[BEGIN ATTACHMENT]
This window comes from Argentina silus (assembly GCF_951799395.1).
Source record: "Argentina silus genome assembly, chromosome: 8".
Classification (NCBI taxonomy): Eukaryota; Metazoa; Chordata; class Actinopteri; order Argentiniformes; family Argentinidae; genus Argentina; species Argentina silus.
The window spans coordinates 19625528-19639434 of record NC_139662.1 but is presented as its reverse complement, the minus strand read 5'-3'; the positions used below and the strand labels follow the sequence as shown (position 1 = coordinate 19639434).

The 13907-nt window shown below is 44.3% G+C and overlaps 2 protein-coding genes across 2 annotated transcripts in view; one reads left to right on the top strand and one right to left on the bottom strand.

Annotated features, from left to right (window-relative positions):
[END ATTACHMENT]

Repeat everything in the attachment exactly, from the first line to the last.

This window comes from Argentina silus (assembly GCF_951799395.1).
Source record: "Argentina silus genome assembly, chromosome: 8".
Classification (NCBI taxonomy): Eukaryota; Metazoa; Chordata; class Actinopteri; order Argentiniformes; family Argentinidae; genus Argentina; species Argentina silus.
The window spans coordinates 19625528-19639434 of record NC_139662.1 but is presented as its reverse complement, the minus strand read 5'-3'; the positions used below and the strand labels follow the sequence as shown (position 1 = coordinate 19639434).

The 13907-nt window shown below is 44.3% G+C and overlaps 2 protein-coding genes across 2 annotated transcripts in view; one reads left to right on the top strand and one right to left on the bottom strand.

Annotated features, from left to right (window-relative positions):